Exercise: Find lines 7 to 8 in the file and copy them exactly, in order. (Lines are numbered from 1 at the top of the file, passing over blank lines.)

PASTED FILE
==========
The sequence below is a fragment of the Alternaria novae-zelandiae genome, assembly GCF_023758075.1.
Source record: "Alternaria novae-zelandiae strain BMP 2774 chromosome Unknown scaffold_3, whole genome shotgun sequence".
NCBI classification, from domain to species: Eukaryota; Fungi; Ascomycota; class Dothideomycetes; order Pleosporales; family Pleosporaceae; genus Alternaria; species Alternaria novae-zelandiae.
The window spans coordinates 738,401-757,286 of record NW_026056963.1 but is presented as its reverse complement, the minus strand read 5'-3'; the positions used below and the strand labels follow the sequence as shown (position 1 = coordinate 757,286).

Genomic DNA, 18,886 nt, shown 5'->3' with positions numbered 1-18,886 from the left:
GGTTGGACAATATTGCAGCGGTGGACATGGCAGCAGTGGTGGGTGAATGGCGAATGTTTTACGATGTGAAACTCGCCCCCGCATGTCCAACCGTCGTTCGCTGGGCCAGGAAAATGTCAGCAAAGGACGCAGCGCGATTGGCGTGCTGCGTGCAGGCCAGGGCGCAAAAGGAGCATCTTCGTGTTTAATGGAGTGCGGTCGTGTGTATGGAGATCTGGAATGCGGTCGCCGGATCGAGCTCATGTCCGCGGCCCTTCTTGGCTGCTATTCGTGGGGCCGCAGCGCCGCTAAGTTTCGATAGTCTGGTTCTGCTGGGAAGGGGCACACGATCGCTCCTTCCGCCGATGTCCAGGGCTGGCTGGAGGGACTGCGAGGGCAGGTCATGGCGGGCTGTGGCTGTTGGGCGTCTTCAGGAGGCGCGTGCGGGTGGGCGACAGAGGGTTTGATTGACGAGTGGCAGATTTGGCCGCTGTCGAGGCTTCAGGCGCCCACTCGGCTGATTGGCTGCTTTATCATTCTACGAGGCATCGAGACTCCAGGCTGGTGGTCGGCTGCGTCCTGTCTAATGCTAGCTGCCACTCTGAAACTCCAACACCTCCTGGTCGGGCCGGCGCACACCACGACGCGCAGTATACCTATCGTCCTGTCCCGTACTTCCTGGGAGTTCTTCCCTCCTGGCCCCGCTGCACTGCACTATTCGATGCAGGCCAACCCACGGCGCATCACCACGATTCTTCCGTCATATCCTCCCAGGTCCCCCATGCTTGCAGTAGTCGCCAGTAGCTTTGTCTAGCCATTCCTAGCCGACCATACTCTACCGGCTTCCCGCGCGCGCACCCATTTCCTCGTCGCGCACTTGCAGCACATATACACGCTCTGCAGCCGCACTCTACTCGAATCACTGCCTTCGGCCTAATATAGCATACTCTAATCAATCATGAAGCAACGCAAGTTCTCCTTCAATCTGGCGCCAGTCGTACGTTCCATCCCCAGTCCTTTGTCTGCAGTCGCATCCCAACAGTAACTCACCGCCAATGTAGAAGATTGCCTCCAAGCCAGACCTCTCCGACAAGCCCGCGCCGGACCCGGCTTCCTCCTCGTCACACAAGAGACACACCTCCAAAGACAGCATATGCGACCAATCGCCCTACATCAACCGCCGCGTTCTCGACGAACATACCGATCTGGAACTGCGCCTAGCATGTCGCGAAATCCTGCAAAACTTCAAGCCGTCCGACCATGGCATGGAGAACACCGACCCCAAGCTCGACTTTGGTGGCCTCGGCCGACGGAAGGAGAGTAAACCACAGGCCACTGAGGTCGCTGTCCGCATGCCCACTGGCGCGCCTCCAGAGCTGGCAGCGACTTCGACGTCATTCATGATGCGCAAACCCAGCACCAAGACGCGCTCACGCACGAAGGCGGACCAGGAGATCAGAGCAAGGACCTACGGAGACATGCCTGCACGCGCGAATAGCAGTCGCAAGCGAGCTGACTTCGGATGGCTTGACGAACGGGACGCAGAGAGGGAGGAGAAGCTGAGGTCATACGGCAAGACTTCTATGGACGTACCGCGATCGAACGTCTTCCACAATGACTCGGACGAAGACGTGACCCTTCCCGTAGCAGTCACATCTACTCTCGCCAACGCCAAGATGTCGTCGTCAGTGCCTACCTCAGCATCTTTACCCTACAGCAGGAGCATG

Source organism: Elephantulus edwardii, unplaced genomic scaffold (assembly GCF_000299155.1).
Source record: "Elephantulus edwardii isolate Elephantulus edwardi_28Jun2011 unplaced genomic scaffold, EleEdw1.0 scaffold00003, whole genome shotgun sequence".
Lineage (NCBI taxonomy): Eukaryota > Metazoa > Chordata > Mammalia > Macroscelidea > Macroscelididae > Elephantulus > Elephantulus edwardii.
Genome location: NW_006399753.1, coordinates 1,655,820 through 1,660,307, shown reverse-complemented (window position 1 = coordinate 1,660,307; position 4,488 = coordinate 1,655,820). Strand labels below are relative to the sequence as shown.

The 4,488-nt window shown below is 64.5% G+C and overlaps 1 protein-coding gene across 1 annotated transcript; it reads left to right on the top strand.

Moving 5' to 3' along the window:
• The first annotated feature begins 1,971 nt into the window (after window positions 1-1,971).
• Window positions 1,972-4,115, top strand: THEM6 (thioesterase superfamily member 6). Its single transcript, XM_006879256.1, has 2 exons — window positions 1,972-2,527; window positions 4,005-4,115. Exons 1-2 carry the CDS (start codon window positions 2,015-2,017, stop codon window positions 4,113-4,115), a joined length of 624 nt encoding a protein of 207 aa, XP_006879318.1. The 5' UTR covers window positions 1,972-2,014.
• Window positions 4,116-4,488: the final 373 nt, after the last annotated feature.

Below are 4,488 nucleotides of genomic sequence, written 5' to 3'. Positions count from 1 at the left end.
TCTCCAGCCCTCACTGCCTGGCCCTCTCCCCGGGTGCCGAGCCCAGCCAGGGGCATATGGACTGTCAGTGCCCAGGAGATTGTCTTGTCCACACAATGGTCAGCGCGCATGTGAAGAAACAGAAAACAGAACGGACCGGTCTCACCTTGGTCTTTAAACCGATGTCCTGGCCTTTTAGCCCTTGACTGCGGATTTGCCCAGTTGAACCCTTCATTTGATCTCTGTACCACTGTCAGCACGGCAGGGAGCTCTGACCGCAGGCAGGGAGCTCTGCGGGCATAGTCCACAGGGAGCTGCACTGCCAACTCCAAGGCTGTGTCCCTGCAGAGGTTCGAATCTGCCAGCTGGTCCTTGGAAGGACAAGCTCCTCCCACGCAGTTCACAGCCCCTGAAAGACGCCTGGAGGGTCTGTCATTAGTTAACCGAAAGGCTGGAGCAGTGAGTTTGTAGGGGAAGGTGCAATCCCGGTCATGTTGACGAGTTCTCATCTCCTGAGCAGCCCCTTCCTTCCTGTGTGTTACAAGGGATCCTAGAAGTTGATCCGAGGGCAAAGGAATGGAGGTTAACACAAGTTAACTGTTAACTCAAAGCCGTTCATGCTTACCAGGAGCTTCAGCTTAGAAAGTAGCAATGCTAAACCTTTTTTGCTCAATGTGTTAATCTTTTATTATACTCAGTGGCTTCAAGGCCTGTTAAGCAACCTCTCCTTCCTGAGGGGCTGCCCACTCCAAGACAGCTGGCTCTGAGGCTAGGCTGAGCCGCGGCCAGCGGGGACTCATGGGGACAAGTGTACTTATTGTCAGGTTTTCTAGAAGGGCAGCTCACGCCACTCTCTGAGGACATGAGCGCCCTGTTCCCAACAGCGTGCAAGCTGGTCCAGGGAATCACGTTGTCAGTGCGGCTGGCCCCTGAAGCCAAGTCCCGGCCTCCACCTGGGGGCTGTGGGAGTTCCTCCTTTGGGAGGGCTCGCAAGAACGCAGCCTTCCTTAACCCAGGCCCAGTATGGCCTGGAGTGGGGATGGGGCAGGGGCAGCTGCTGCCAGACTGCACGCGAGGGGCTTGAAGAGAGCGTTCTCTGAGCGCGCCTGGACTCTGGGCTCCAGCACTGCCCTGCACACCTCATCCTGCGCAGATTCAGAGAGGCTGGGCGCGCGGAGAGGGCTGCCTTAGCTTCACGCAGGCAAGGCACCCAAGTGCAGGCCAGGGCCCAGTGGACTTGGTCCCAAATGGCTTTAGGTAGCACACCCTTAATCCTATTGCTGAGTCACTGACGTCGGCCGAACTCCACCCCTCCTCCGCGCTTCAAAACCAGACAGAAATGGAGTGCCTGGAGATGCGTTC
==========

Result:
Source organism: Elephantulus edwardii, unplaced genomic scaffold (assembly GCF_000299155.1).
Source record: "Elephantulus edwardii isolate Elephantulus edwardi_28Jun2011 unplaced genomic scaffold, EleEdw1.0 scaffold00003, whole genome shotgun sequence".